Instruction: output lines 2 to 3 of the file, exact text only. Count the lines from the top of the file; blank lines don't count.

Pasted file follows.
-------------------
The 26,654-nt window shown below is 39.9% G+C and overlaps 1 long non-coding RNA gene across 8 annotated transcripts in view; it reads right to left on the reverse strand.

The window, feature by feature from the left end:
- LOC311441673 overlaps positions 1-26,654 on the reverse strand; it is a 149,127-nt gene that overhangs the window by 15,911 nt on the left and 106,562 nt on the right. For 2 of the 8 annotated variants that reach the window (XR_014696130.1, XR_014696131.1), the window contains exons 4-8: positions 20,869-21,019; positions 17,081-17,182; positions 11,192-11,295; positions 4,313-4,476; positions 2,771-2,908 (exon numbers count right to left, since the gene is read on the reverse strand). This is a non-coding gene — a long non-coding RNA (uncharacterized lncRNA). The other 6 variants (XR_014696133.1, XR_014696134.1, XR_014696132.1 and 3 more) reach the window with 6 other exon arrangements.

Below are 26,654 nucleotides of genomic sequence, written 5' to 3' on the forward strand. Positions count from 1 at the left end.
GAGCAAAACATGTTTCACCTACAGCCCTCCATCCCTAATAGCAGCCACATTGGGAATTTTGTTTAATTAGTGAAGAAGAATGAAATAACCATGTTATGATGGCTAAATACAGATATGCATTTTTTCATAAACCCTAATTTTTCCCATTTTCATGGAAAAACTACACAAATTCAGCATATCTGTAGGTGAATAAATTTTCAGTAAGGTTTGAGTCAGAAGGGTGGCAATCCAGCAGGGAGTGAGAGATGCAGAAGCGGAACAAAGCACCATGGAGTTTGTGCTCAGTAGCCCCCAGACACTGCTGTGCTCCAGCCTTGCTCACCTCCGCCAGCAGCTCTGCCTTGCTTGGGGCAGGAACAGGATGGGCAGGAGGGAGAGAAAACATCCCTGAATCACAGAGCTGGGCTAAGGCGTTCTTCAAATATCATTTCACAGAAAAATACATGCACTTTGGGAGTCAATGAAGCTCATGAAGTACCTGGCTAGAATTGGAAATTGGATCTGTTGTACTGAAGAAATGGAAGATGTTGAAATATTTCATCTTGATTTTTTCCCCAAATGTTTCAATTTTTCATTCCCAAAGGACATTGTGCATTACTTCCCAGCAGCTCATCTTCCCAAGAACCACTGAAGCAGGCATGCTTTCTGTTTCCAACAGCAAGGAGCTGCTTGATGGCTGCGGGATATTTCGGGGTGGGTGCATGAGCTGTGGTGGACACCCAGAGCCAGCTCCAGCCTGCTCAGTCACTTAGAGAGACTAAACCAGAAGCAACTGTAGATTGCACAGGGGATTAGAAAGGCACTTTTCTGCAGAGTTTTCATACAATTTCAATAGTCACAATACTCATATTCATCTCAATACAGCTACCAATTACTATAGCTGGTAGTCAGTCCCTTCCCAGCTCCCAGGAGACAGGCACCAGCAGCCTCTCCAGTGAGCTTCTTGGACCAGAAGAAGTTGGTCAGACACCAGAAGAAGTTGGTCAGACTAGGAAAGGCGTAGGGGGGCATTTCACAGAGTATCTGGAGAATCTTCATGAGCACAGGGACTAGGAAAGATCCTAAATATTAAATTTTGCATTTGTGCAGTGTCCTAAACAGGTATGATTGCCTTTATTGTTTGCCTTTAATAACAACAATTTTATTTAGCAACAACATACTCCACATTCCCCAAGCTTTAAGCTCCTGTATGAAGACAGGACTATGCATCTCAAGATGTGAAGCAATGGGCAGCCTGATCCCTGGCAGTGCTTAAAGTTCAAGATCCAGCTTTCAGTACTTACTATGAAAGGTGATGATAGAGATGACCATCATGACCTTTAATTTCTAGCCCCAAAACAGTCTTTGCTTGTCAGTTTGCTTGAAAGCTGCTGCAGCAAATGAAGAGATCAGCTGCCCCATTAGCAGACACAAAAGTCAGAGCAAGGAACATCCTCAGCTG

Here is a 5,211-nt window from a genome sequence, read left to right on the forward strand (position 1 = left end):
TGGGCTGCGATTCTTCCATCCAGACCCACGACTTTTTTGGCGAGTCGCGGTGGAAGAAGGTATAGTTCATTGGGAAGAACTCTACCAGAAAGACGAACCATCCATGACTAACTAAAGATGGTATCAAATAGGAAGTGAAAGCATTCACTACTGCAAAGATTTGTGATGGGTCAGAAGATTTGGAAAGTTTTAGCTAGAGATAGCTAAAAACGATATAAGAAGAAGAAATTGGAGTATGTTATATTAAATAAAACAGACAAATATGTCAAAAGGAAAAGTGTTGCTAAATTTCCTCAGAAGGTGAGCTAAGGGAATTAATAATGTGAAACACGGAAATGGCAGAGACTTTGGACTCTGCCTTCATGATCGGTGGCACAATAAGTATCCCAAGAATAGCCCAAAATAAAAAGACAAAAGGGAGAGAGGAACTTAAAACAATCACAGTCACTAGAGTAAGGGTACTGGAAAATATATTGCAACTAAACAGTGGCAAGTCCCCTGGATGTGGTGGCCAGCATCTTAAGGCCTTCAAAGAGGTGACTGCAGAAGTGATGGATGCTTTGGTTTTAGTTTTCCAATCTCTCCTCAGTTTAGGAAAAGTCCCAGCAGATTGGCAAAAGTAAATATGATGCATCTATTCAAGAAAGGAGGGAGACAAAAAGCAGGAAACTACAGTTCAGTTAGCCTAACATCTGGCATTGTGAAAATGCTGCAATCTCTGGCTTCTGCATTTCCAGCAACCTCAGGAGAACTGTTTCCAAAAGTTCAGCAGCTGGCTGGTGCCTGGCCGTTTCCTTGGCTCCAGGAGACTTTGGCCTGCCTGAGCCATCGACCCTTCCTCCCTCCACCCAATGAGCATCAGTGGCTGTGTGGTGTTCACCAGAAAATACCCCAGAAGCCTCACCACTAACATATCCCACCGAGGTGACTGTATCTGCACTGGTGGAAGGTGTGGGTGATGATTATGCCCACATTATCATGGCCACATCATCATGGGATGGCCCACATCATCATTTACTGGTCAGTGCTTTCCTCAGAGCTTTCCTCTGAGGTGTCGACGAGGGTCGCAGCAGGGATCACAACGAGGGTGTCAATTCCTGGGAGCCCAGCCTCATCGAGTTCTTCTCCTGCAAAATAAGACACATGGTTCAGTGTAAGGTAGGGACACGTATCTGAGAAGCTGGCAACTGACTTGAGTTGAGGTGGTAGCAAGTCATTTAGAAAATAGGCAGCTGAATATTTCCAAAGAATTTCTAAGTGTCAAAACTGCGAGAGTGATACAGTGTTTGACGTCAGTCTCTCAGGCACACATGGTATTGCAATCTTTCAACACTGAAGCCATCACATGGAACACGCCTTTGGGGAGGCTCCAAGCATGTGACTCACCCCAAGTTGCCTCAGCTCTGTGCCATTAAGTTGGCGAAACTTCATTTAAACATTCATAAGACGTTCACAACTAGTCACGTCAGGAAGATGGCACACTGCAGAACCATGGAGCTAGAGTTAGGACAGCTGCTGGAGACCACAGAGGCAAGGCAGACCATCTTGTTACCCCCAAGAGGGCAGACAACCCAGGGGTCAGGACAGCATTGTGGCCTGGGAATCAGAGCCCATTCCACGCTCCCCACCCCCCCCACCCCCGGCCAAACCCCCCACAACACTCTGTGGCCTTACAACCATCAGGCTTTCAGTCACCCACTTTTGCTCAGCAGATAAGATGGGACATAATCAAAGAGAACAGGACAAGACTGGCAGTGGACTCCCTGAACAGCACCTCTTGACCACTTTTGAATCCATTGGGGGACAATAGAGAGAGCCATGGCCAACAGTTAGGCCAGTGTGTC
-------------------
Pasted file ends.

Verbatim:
The window, feature by feature from the left end:
- LOC311441673 overlaps positions 1-26,654 on the reverse strand; it is a 149,127-nt gene that overhangs the window by 15,911 nt on the left and 106,562 nt on the right. For 2 of the 8 annotated variants that reach the window (XR_014696130.1, XR_014696131.1), the window contains exons 4-8: positions 20,869-21,019; positions 17,081-17,182; positions 11,192-11,295; positions 4,313-4,476; positions 2,771-2,908 (exon numbers count right to left, since the gene is read on the reverse strand). This is a non-coding gene — a long non-coding RNA (uncharacterized lncRNA). The other 6 variants (XR_014696133.1, XR_014696134.1, XR_014696132.1 and 3 more) reach the window with 6 other exon arrangements.